The Air also has a built-in camera for video calls, using Apple's new FaceTime for Mac. Its speakers sound really good, in spite of my not being able to figure out where the sound is coming from. There are two USB ports on opposite sides. The two omissions are the lack of an Ethernet port and an SD card slot for moving your photos into the notebook. You'll need to use a USB cable from your camera or an SD-to-USB adapter.

The 11-inch Air can serve equally well as your sole computer or as a second one, depending on your needs. Its only limitation is the 128GB of memory, but that's becoming less of an issue with the ability to storing more documents in the cloud at very low cost.

In my testing, doing mostly writing and surfing on the Internet with the display at full brightness, battery life was about 4.5 hours.

One of the joys of a Macintosh is how easy it is to set up. I used Apple's Migration Assistant; a utility built into every Mac that lets you move contents from one computer to another over your wireless network. I chose to move everything, with the exception of my music and photos, from the 13-inch MacBook I had been using. Four hours later the new computer became a replica of the first. Most of the applications opened without any need to re-register and all of my files were duplicated on the Air. I connected the Air to Mobile Me to keep its contacts and calendar synced with the first computer and my iPhone.

So after two weeks with the Air, much of it on the road, my conclusion is that the new Air is that computer we've been searching for, the perfect solution for the business traveler. Its lighter weight and smaller size has allowed me to leave my heavy wheeled briefcase at home and carry a much smaller shoulder bag. That's real progress for the business traveler.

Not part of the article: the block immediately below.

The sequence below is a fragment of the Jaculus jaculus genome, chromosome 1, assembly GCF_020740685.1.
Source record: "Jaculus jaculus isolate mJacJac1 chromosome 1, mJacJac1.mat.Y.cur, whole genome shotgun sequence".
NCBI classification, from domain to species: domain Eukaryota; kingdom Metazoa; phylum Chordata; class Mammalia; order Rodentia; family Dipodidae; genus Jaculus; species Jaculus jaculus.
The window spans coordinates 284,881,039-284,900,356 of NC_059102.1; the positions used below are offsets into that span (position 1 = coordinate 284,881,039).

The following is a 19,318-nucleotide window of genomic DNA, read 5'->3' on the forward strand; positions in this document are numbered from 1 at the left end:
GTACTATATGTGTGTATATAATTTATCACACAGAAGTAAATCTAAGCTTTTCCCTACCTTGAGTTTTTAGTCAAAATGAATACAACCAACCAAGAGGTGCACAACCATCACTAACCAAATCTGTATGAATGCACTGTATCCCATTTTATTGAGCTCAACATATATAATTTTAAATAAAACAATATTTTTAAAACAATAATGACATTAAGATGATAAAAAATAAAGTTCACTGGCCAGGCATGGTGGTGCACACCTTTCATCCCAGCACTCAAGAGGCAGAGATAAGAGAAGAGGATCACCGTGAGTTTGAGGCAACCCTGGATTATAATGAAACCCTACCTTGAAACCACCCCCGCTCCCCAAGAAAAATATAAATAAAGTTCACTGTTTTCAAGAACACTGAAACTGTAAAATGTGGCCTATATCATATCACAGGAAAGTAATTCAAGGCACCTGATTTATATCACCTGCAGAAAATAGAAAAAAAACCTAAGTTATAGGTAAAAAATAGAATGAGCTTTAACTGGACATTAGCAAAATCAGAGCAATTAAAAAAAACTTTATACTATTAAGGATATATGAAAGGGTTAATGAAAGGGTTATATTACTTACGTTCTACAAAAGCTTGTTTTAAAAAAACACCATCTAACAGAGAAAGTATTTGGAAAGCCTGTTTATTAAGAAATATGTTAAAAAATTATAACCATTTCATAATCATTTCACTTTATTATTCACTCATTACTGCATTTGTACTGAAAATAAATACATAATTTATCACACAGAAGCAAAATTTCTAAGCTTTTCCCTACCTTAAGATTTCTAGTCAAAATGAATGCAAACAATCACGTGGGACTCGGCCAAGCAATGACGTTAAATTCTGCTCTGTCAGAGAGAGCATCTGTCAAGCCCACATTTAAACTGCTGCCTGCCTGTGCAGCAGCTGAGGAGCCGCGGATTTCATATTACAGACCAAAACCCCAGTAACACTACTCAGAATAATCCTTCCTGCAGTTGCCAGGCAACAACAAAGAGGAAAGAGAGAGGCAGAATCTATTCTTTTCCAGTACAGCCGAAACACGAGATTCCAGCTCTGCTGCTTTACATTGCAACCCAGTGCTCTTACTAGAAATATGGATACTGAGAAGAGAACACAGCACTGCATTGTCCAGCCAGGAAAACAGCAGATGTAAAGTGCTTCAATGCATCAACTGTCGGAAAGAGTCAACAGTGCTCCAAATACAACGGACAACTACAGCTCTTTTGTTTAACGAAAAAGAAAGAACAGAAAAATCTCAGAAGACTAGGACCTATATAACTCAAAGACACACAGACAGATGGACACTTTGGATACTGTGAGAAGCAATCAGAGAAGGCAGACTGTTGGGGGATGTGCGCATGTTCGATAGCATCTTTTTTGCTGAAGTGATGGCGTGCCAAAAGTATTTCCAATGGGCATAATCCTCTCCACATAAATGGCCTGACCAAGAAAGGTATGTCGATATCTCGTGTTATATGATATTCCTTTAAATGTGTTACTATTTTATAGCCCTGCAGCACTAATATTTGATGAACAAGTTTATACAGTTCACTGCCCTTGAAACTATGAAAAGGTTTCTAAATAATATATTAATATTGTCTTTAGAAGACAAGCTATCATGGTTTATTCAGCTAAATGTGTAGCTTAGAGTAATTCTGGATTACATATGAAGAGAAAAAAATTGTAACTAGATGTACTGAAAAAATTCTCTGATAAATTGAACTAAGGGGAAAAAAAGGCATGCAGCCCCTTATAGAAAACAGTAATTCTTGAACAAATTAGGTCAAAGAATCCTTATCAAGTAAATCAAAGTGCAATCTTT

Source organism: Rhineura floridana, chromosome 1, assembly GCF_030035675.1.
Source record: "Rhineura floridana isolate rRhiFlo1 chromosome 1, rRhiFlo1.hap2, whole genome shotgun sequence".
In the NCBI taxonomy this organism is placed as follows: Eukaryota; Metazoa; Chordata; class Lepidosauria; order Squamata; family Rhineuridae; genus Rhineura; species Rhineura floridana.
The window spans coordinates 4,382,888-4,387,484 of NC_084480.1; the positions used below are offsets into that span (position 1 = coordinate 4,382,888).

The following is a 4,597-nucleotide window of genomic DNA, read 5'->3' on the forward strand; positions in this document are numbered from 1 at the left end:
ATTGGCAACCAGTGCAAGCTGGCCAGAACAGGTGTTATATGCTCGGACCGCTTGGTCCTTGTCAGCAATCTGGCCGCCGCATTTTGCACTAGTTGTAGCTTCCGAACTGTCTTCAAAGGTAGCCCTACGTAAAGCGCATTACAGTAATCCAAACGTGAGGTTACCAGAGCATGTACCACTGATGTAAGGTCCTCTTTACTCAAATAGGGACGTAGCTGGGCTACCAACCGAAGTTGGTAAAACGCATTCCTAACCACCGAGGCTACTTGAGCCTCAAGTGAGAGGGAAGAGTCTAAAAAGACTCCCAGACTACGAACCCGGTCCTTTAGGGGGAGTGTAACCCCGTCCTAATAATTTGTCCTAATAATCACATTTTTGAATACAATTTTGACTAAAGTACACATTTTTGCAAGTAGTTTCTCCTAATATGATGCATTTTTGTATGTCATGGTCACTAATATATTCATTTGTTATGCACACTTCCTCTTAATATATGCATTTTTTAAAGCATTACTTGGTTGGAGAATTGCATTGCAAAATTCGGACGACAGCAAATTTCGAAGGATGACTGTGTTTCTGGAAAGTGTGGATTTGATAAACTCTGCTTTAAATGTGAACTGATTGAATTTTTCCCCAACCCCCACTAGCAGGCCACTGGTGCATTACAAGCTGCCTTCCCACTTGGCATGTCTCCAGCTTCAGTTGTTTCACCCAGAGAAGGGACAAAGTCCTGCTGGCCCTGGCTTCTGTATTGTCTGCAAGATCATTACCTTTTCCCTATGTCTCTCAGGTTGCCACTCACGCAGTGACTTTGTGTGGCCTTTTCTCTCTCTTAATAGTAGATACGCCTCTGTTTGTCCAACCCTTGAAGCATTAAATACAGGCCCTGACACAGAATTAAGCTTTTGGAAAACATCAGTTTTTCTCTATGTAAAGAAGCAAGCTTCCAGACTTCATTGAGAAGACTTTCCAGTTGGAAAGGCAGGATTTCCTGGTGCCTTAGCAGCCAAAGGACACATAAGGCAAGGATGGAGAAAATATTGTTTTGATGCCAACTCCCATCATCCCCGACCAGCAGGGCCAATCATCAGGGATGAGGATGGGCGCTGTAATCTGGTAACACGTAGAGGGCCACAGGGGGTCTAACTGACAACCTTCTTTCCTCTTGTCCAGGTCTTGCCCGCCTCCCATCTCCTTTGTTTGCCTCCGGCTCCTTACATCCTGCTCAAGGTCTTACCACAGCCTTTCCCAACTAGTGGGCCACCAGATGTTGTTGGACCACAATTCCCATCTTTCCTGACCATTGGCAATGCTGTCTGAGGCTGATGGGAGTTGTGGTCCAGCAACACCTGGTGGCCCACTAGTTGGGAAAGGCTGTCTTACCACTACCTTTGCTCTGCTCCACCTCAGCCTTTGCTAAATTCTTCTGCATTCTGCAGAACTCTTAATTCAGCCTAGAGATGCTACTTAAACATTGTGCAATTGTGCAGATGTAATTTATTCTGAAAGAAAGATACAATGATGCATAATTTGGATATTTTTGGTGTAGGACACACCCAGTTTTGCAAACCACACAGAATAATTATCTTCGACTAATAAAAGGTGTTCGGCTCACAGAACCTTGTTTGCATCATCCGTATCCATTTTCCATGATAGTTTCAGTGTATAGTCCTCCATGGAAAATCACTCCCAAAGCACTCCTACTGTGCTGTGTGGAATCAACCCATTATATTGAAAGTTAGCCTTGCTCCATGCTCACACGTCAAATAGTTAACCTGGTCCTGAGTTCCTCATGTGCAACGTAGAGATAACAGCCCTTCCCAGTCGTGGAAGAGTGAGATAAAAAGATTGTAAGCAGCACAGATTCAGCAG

Baker is the author of "From Concept to Consumer," holds 30 patents and is an Ernst & Young Entrepreneur of the Year. Phil can be heard on KOGO AM the first Sunday of each month. Send comments to Phil's blog is

First cases for Apple Air, Made in USA

Accessory companies love it when Apple introduces a new product like the Air. First out with a protective case is WaterField Designs. It has introduced two new laptop SleeveCases and Suede Jacket Sleeves for the MacBook Air 11.6-inch and 13.3-inch notebooks. The form-fitted SleeveCase combines a ballistic nylon shell with a neoprene interior to absorb shock and cushion the MacBook Air against bumps and bruises. The Sleeve Case is available in a horizontal or vertical orientation. Both versions are manufactured in San Francisco. $25 to $40. (

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Phil Baker 9:52pm November 5, 2010

The Air is almost half the weight without sacrificing battery life. I also find the screen to be much brighter and more neutral in color than the most recent ThinkPad X machines I've used. But I'm also influenced by the MacOS that really lets this be an instant on and instant off notebook. While I don't think any notebook can match the ThinkPad's keyboard, those on MacBooks comes as close as any. The X machines do have some advantages. More ports, an SD slot, an Ethernet connector, accessories docks and extended batteries. If you use Windows it's hard to do much better than the ThinkPad.

William Bramley 6:32pm November 1, 2010

Why do you think the Apple Air notebook is superior to the Thinkpad X series. I have been using the Thinkpad x series for some time, and have been happy with it. However, I am interested in knowing if this product is superior. Thanks.